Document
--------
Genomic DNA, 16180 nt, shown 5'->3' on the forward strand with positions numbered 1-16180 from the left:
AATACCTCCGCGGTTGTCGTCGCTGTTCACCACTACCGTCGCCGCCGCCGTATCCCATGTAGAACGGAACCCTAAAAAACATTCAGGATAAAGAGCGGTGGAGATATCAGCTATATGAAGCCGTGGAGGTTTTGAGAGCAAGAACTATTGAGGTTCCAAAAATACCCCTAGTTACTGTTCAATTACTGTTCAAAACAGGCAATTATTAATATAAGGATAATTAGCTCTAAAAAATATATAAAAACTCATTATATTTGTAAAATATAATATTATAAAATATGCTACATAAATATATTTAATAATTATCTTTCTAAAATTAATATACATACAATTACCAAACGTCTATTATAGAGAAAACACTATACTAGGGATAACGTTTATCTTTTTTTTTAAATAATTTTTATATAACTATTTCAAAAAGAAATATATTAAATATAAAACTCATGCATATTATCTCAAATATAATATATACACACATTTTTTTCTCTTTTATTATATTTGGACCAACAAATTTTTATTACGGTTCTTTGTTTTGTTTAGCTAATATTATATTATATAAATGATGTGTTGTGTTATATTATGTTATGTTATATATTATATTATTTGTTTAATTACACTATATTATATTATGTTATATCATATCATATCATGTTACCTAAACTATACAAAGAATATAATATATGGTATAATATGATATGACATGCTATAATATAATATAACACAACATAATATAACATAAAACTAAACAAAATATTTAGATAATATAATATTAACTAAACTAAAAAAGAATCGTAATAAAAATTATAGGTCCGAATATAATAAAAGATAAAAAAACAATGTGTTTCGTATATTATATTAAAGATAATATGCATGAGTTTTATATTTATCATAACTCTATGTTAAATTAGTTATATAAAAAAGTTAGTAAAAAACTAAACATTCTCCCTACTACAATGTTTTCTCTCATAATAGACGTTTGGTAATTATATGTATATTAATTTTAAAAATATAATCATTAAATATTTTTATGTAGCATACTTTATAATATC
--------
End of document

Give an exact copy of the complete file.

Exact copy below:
Genomic DNA, 16180 nt, shown 5'->3' on the forward strand with positions numbered 1-16180 from the left:
AATACCTCCGCGGTTGTCGTCGCTGTTCACCACTACCGTCGCCGCCGCCGTATCCCATGTAGAACGGAACCCTAAAAAACATTCAGGATAAAGAGCGGTGGAGATATCAGCTATATGAAGCCGTGGAGGTTTTGAGAGCAAGAACTATTGAGGTTCCAAAAATACCCCTAGTTACTGTTCAATTACTGTTCAAAACAGGCAATTATTAATATAAGGATAATTAGCTCTAAAAAATATATAAAAACTCATTATATTTGTAAAATATAATATTATAAAATATGCTACATAAATATATTTAATAATTATCTTTCTAAAATTAATATACATACAATTACCAAACGTCTATTATAGAGAAAACACTATACTAGGGATAACGTTTATCTTTTTTTTTAAATAATTTTTATATAACTATTTCAAAAAGAAATATATTAAATATAAAACTCATGCATATTATCTCAAATATAATATATACACACATTTTTTTCTCTTTTATTATATTTGGACCAACAAATTTTTATTACGGTTCTTTGTTTTGTTTAGCTAATATTATATTATATAAATGATGTGTTGTGTTATATTATGTTATGTTATATATTATATTATTTGTTTAATTACACTATATTATATTATGTTATATCATATCATATCATGTTACCTAAACTATACAAAGAATATAATATATGGTATAATATGATATGACATGCTATAATATAATATAACACAACATAATATAACATAAAACTAAACAAAATATTTAGATAATATAATATTAACTAAACTAAAAAAGAATCGTAATAAAAATTATAGGTCCGAATATAATAAAAGATAAAAAAACAATGTGTTTCGTATATTATATTAAAGATAATATGCATGAGTTTTATATTTATCATAACTCTATGTTAAATTAGTTATATAAAAAAGTTAGTAAAAAACTAAACATTCTCCCTACTACAATGTTTTCTCTCATAATAGACGTTTGGTAATTATATGTATATTAATTTTAAAAATATAATCATTAAATATTTTTATGTAGCATACTTTATAATATC